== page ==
Snow Bunting

Scientific name: Plectrophenax nivalis

Did you know: Snow Buntings are the only passerine birds capable of surviving as far north as the Arctic tundra, making them unique in their ability to thrive in such extreme conditions.

What Do Snow Buntings Look Like? (How to Identify Them)

Snow Buntings are distinguished by their remarkable ‘snowy’ plumages. Males, during summer, exhibit a striking contrast with all-white heads and underparts set against black mantles and wingtips. Females, on the other hand, display a more mottled appearance above. 

In autumn and winter, these birds acquire a sandy/buff wash in their plumage, with males showing more mottled upperparts. Measuring 16-17 cm in length with a wingspan of 32-38cm, these birds are easily identified by their unique colour patterns and size.

Differences Between Male and Female Snow Buntings

Male and Female Snow Buntings exhibit distinct differences, especially in breeding season. 

Males boast a bright white head and underbelly contrasted by a black back and wingtips. Females are less vivid, with black wingtips and a rufous back. These differences fade slightly in winter, but the distinction remains noticeable.

What Do Snow Buntings Eat?

Snow Buntings have a diverse diet that changes with the seasons. In colder months, they primarily feed on seeds from various weeds and grasses. Summer brings a shift to invertebrates, including butterflies, flies, and spiders, which are crucial for the growth of their nestlings. Their adaptive feeding habits help them thrive in varied environments.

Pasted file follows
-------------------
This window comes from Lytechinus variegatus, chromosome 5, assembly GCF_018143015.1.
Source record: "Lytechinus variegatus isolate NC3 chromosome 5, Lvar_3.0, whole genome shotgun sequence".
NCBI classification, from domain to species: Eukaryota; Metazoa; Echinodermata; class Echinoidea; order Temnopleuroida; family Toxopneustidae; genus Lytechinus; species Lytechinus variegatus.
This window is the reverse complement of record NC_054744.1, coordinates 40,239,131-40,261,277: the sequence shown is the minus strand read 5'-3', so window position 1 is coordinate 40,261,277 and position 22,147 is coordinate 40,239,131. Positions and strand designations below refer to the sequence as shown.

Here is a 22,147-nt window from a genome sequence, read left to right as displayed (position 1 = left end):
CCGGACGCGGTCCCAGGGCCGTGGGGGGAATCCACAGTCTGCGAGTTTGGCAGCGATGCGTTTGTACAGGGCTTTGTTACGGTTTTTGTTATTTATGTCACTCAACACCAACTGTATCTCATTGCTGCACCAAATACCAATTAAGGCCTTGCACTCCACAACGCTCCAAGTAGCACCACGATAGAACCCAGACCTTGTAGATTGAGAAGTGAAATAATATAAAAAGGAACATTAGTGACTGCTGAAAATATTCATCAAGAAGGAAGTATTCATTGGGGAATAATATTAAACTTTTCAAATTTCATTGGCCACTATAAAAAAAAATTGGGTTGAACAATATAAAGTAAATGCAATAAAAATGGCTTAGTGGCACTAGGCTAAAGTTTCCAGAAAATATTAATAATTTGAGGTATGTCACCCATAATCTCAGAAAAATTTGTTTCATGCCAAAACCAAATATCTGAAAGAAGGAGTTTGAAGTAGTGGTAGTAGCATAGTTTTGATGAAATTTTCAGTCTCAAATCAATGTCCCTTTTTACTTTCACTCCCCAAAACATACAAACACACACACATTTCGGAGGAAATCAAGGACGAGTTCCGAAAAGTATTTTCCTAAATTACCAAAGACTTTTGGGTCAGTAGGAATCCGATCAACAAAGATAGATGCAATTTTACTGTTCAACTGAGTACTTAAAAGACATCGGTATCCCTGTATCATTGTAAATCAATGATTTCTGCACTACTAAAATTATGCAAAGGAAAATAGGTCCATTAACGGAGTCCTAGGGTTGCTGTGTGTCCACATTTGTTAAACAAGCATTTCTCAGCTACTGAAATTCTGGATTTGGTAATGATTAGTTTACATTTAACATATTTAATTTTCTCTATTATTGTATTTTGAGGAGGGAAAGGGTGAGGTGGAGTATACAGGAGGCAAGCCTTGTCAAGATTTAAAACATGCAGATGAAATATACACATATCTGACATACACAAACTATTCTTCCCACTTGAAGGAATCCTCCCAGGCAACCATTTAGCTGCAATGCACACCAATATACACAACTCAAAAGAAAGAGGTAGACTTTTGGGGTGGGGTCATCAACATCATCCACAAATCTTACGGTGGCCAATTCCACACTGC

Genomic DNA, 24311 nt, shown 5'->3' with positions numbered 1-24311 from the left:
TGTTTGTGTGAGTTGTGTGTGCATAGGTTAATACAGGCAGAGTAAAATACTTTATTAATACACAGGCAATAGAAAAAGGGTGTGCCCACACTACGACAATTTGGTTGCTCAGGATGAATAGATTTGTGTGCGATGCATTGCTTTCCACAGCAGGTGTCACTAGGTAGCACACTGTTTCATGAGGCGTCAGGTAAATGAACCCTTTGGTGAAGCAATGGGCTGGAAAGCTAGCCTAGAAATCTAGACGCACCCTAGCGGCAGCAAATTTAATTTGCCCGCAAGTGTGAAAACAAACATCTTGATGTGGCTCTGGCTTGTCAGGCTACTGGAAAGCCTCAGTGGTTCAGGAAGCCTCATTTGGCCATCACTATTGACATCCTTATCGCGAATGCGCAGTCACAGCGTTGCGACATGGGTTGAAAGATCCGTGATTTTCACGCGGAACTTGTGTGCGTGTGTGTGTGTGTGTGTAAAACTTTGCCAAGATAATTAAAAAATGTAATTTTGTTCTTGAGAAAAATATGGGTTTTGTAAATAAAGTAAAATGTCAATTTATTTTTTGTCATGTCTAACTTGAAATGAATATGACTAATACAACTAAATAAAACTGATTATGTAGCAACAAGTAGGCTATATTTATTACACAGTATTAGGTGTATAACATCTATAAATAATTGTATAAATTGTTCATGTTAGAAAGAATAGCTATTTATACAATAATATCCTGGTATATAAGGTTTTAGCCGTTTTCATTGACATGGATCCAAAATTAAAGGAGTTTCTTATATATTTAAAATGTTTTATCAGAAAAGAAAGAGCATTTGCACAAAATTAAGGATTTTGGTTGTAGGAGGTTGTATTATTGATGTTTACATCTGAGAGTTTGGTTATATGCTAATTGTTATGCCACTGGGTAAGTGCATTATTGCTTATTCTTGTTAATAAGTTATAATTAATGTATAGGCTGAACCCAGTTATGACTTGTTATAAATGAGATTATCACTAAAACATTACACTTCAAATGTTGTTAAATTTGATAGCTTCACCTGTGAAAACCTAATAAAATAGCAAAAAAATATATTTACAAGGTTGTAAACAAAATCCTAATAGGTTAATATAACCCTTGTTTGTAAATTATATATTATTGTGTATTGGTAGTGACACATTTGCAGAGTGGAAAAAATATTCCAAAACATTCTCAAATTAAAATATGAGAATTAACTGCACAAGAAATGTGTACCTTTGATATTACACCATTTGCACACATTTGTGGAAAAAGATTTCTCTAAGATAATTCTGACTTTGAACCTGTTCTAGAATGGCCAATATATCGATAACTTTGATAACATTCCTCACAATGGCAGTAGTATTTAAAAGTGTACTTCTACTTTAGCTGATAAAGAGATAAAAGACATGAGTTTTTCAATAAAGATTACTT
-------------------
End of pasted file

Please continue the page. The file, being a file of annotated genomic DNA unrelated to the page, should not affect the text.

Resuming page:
Where Do Snow Buntings Live? (Including Migration Info)

Snow Buntings are global breeders around the Arctic, from Scandinavia to North America. In the UK, specifically Scotland, they are a scarce breeding species, making them of particular conservation interest. Their winter migration brings them to the north and east of the UK, where they join resident birds. 

The harsh Arctic tundra and rocky habitats are their preferred breeding grounds, while in winter, they seek open habitats like farms and fields.

Bird Calls & Songs (The Unique Voices of Snow Buntings)

Snow Buntings are known for their distinctive rippling whistle and melodious warble, unique to each individual male. These vocalisations play a critical role in communication and mating rituals. 

Male Snow Buntings start singing upon reaching breeding grounds, with their songs reflecting their foraging efficiency and, hence, their suitability as mates.

Fun Snow Bunting Facts (Kid Friendly)

  • Snow Buntings can change their beak colour from yellow to black depending on the season.
  • They are the most northerly recorded passerine bird in the world.
  • Snow Buntings have feathered legs, a unique adaptation to the cold.
  • They can migrate at night, using the Earth’s geomagnetic field for navigation.
  • A group of Snow Buntings is sometimes called a “snowflake”.
  • These birds can survive in temperatures as low as -30 degrees Celsius.
  • Snow Buntings have been known to use buildings for shelter during harsh weather.
  • They are capable of throwing rocks to catch basking spiders.
  • The breeding males have a dramatic black and white summer plumage.
  • In the UK, they are protected under the Wildlife and Countryside Act.

Snow Bunting Images

image coming soon Submit Image
Male
image coming soon Submit Image
Female
image coming soon Submit Image
Hatchling
image coming soon Submit Image
Nestling
image coming soon Submit Image
Chick
image coming soon Submit Image
Fledgling
image coming soon Submit Image
Juvenile

Facts About The Snow Bunting

Diet: Seeds and insects.
Bird Family: Buntings
Length: 16-17cm
Wingspan: 32-38cm
Weight: 28-50g
Scientific Name: Plectrophenax nivalis

The Snow Bunting Can Be Seen In The UK During The Following Months

  • January
  • February
  • March
  • April
  • May
  • June
  • July
  • August
  • September
  • October
  • November
  • December